2023 has seen more office conversion activity – while sometimes this can be easier said than done, it does suggest that there is an evolving opportunity in the office space for investors who can deploy additional capital.
After embracing alternative investment strategies – and particularly real assets – over the better part of the past decade, the significant increase in interest rates over the last 18 months has called into question the role that these strategies play in a portfolio. While we recognize that high quality fixed income yields are now comparable to what is available in real estate and infrastructure, this is an incomplete analysis of the situation. Importantly, real assets provide a hedge against inflation, diversification and potentially a more durable source of yield than what will be available in fixed income over the longer-term. Furthermore, some of the unloved areas of these asset classes may provide investors with an opportunity for growth, particularly as valuations continue to re-rate.
Real estate valuations continue to look rich in aggregate given the move in base rates, but the more interesting story continues to be one of dispersion. While industrial sector vacancy rates ticked higher last quarter, office vacancy rates did the same, while retail and multi-family properties saw vacancy rates decline. Against this backdrop, net operating income (NOI) growth continued to normalize, and transaction volumes remained relatively stable.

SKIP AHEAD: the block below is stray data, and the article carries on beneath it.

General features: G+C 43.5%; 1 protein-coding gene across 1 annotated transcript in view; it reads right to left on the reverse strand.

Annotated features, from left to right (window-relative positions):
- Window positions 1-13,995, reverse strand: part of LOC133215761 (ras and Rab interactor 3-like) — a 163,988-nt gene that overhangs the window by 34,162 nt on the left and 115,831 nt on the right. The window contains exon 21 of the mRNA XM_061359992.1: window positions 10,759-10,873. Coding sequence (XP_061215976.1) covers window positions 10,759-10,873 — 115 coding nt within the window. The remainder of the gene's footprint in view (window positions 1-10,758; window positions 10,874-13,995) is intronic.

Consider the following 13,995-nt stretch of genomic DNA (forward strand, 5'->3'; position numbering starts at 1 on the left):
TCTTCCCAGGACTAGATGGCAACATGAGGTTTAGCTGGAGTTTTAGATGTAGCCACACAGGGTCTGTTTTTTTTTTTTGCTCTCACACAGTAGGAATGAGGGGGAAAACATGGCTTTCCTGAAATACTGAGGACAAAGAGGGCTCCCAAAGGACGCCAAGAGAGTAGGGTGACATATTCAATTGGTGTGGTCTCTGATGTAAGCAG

As we look ahead, a few trends are evident. Leasing activity in the office space has begun to show signs of life, but only against a backdrop of rising concessions. Furthermore, 2023 has seen more office conversion activity – while sometimes this can be easier said than done, it does suggest that there is an evolving opportunity in the office space for investors who can deploy additional capital. The industrial space, meanwhile, has seen activity begin to soften, likely because valuations have steadily risen for the better part of the past few years. And looking at retail, tenant mix continues to be the key differentiator between these assets.
Infrastructure assets continue to provide investors with a combination of diversification, inflation hedge and yield. Importantly, with a slower growth environment likely on the horizon in 2024, the essential nature of these assets will once again allow them to remain resilient in the face of a more challenging macroeconomic backdrop. Most people may stop paying for discretionary goods and services if labor markets come under pressure and economic growth slows, but most individuals will continue to pay for power and water.
The investment backdrop has shifted notably over the past few years as inflation reared its ugly head, the Federal Reserve aggressively tightening monetary policy, but growth remained more resilient than many expected. The current debate is whether there will be a soft landing – the answer is that nobody truly knows. With this uncertainty hanging over investors, investments that can provide diversification, income and a hedge against the risk that inflation reaccelerates are likely worth a look.